# Input offset voltage transimpedance amplifier

I am currently creating a transimpedance amplifier for a small-area photodiode that creates around 0.15mA, 0.00015A, from it's associated laser diode at it's nominal operating point.

I am currently looking to use the transimpedance amplifier configuration with a feedback resistor for a gain of 10,000, by using a 10,000ohm resistor, therefore creating a voltage output of 1.5V. However I am looking at sources of error and one significant one seems to be the input offset voltage. Even with an extremely low input offset voltage, say 10microVolts, is this offset voltage not multiplied by the closed loop gain and therefore creates a theoretical offset of 6% of the voltage output, at 1.5V?

Furthermore even if the gain is reduced it still creates a 6% theoretical deviation as they are proportional to each other? Is this a problem that is required to be fixed with the use of the offset null pin on op-amps?

I have simulated this in LTspice with the use of an op-amp and a voltage source in series with the positive input terminal, however this only adds the 10microVolt different to the output. But this seems contrary to what I have read/understand the concepts to be?

Any help would be greatly appreciated!

Regards

• That's not a "gain" of 10,000, it's a transimpedance of 10,000 ohms (because V/A has units while V/V is dimensionless). And 10,000 is not a particularly high impedance unless you're working at high frequencies (MHz). I'll give you one more hint : what current might be generated by 10uV at the input? – user16324 Jul 3 '16 at 11:13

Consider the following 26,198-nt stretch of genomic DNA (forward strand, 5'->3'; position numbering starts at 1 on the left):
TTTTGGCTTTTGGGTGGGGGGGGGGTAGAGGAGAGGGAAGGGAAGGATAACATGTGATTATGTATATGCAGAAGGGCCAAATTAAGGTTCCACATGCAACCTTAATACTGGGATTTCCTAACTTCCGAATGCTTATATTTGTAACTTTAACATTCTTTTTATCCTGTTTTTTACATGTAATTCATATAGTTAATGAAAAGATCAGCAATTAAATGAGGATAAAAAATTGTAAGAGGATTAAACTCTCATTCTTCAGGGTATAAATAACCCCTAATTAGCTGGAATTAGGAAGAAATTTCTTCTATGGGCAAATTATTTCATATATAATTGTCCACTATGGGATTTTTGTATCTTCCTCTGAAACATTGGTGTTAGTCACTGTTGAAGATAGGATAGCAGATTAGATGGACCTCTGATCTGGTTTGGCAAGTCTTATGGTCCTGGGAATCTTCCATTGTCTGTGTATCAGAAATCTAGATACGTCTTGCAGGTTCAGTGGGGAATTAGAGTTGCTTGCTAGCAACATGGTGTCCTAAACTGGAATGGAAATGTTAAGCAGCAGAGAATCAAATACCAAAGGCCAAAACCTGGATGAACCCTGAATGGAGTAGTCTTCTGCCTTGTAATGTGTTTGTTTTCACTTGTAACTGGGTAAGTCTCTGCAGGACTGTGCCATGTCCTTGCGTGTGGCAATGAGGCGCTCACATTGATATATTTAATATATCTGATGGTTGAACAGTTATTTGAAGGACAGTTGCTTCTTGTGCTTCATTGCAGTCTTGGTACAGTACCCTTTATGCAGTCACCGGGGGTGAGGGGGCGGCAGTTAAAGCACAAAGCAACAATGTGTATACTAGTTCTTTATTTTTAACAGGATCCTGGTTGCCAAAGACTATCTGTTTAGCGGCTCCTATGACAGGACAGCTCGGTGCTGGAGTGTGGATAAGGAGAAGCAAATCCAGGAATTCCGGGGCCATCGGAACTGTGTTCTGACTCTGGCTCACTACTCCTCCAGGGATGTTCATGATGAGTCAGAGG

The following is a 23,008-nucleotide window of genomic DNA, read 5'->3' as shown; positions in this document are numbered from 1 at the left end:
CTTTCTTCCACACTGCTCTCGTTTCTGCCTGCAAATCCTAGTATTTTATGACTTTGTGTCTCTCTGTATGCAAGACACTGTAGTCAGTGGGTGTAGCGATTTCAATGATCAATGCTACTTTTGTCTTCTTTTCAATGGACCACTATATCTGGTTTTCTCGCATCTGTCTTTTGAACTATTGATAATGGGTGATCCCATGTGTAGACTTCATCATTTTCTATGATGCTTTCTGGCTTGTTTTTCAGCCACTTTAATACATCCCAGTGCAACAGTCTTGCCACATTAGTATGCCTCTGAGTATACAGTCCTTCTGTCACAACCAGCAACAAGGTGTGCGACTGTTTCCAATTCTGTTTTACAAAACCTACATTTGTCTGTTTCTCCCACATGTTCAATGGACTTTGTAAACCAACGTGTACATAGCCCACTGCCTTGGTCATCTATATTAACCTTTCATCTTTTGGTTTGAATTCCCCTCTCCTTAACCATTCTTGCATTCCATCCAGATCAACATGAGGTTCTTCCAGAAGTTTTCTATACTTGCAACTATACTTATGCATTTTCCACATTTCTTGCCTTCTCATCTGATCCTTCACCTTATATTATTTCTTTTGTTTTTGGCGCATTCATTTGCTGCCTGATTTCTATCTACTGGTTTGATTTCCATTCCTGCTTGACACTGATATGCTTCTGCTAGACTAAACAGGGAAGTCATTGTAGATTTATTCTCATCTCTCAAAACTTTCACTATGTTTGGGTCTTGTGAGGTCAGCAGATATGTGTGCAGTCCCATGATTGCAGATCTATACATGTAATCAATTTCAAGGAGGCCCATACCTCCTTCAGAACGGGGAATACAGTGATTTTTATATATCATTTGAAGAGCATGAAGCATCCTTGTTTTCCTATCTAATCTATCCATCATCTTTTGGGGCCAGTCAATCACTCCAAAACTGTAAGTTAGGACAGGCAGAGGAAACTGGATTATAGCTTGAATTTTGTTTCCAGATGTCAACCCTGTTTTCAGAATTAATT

• Hmmm is it the application of ohm's law? Taking the input resistance of the op-amp and dividing the voltage by this resistance? – ConfusedCheese Jul 4 '16 at 9:03
• As a hint: If your application does not intend the diode to be biased you might need to take into account what the OPamp's input offset voltage causes when it develops across the photodiode. – stowoda Jun 25 '18 at 13:27

## 1 Answer

10,000 ohms is the transimpedance gain of the circuit. It applies when a current is input and you want to know the voltage response at the output.

The voltage gain of the circuit is not the same value.

Rather than do your work for you, I'll leave it as an exercise to calculate the voltage gain of the circuit.

• Ahh okay, was thinking about it incorrectly, thank you. So the current will still induce x volts across the resistor dependent on it's resistance but the voltage offset is not multiplied by this gain and just subtracts from this x volts? – ConfusedCheese Jul 2 '16 at 16:15